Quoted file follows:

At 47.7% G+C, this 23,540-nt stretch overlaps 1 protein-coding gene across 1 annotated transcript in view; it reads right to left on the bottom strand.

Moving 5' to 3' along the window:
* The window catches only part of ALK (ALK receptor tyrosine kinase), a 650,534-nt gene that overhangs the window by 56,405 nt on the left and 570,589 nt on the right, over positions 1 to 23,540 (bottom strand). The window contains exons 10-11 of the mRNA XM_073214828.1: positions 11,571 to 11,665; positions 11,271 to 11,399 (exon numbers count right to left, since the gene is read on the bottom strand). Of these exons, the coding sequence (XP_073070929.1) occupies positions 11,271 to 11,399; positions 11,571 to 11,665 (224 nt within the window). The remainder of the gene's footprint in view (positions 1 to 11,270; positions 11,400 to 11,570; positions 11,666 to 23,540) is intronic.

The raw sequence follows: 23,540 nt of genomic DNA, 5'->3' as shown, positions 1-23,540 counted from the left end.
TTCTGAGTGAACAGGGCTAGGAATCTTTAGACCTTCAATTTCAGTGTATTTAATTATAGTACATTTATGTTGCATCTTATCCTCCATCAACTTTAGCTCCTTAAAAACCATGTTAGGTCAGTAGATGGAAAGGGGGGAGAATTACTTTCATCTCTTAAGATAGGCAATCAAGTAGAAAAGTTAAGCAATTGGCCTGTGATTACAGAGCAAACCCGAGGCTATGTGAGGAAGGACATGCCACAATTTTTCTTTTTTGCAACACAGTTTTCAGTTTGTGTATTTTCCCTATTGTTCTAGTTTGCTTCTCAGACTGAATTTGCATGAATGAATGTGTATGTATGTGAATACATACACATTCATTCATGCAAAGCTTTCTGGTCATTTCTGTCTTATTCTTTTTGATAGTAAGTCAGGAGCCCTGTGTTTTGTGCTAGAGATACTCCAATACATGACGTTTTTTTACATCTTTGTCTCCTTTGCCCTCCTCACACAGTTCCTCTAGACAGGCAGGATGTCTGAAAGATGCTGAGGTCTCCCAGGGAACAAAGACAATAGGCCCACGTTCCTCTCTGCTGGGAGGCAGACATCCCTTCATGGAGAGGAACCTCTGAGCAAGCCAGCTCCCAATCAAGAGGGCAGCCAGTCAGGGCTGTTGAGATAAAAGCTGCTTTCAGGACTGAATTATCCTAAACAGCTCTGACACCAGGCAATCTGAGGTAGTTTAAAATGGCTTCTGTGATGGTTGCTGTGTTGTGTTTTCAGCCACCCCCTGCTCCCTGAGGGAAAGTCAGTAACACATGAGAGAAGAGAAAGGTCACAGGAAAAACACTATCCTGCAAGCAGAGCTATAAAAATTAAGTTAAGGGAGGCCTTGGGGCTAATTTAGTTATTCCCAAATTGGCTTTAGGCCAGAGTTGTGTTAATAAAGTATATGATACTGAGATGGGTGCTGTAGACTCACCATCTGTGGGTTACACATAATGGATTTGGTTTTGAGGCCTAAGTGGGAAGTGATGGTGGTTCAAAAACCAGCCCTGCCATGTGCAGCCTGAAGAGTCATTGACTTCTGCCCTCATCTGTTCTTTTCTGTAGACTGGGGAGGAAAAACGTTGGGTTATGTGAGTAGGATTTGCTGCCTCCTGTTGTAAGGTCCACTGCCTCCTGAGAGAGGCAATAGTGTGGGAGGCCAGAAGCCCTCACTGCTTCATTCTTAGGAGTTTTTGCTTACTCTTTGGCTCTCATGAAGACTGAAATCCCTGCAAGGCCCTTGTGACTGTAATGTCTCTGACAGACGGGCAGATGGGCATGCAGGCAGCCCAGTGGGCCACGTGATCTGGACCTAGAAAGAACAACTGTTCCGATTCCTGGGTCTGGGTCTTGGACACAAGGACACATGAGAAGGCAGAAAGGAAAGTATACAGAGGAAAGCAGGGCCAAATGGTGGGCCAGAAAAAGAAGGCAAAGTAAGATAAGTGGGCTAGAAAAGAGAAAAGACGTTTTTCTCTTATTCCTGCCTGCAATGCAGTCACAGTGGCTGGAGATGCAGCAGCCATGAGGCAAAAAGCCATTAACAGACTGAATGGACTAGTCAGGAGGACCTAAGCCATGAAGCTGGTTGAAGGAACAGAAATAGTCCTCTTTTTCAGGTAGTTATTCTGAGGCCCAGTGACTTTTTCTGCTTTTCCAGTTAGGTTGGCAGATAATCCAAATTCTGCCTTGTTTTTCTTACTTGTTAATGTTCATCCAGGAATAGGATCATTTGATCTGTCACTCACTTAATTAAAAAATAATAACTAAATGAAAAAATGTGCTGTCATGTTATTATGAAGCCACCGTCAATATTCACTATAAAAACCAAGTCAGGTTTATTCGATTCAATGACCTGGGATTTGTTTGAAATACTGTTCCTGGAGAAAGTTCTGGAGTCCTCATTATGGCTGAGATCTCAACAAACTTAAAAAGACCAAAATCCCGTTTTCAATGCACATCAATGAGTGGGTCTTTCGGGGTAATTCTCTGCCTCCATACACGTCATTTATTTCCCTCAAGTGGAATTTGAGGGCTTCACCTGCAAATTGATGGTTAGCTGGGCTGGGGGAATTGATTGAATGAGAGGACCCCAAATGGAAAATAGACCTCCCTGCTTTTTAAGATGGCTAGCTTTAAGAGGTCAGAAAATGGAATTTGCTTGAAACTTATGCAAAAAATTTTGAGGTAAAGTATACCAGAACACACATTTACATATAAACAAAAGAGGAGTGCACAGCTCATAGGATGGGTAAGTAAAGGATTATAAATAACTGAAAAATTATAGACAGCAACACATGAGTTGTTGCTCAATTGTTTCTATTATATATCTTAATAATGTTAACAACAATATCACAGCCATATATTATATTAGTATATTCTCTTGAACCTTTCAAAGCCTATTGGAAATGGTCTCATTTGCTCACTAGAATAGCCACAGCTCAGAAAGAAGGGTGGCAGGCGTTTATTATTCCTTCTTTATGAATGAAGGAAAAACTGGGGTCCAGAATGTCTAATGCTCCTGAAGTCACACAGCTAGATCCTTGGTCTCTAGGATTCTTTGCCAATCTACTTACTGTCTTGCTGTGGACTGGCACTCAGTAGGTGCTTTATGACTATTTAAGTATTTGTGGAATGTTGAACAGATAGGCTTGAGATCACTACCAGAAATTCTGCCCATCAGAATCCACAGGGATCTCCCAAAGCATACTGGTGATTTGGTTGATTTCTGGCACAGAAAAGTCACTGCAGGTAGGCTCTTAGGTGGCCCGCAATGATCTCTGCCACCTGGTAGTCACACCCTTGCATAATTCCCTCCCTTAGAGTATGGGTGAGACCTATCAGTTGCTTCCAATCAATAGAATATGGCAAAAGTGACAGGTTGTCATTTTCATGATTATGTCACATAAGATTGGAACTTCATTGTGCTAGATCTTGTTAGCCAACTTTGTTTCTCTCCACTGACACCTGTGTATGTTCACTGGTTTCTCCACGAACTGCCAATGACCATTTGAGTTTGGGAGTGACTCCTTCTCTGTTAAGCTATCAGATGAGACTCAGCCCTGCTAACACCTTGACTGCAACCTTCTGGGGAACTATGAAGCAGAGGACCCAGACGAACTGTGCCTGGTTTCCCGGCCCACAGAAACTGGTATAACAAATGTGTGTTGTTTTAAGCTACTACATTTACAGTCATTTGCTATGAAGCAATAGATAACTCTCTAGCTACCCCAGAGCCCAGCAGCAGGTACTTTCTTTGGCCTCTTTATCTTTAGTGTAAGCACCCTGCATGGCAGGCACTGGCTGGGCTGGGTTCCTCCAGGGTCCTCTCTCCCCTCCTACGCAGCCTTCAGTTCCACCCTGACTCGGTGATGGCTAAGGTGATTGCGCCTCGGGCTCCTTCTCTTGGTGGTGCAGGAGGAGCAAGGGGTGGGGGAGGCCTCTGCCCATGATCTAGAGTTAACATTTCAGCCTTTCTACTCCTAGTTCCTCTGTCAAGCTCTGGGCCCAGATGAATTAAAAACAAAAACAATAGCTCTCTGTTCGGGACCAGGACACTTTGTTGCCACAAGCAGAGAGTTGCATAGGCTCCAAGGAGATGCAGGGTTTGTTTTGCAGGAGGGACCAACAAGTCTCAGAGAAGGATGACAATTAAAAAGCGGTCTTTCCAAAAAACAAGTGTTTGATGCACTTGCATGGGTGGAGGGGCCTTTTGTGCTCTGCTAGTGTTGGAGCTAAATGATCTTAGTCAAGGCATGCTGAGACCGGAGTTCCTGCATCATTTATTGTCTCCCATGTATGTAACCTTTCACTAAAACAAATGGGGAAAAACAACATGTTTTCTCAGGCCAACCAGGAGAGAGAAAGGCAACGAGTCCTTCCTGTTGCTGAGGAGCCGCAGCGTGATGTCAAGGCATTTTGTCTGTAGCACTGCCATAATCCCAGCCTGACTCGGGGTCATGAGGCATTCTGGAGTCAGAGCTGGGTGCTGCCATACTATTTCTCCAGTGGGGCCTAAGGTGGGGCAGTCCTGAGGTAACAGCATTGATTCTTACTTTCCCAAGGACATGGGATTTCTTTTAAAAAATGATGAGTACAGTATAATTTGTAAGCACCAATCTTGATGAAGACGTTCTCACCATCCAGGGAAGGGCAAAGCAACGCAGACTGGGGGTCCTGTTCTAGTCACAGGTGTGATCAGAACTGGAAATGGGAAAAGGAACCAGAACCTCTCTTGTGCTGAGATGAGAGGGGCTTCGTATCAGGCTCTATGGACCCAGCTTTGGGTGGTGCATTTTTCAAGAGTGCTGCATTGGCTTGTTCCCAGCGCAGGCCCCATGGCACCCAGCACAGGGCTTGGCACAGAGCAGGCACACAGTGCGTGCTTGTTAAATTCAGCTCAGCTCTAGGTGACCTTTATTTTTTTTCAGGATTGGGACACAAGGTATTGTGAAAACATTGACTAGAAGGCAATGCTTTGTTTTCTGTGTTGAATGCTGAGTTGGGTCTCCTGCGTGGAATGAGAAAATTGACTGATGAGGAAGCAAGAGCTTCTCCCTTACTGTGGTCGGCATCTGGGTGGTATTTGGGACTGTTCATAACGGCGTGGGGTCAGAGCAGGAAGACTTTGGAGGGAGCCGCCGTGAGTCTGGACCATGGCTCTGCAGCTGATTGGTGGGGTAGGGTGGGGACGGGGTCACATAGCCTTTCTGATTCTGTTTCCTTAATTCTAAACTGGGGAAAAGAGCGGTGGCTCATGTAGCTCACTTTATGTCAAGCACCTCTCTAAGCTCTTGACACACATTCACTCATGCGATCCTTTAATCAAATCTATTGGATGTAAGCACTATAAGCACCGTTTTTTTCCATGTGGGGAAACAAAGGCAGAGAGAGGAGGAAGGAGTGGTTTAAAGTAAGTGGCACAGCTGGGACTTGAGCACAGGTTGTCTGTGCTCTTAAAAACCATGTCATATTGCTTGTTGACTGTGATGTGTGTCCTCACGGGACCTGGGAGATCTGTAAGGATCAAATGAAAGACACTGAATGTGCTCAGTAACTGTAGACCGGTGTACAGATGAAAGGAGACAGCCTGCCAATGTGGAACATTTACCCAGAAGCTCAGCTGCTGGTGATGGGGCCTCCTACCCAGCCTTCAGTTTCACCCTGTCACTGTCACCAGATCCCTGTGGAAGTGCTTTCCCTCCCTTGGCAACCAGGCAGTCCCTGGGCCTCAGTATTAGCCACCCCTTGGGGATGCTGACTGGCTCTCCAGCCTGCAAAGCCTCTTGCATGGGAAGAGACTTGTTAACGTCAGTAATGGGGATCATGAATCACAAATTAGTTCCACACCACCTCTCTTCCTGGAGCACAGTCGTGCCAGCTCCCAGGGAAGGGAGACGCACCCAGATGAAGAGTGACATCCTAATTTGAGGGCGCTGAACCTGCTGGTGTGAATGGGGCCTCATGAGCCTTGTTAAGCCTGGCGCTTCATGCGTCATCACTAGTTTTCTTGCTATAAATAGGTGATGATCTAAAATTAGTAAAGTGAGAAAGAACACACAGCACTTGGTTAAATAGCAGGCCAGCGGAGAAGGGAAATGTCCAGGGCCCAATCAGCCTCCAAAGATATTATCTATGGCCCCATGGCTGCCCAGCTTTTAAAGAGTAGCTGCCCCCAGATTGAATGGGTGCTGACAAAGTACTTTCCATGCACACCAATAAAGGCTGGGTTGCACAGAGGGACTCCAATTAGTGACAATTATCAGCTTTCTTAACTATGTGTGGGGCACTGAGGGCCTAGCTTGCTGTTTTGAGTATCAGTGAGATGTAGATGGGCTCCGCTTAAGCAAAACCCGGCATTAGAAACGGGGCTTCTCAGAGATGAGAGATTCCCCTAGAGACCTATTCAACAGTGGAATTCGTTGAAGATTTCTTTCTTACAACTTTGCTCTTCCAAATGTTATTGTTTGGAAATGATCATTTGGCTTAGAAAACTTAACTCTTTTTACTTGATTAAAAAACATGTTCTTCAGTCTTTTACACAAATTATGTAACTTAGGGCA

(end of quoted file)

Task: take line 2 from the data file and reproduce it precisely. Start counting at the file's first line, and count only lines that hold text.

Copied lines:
Moving 5' to 3' along the window: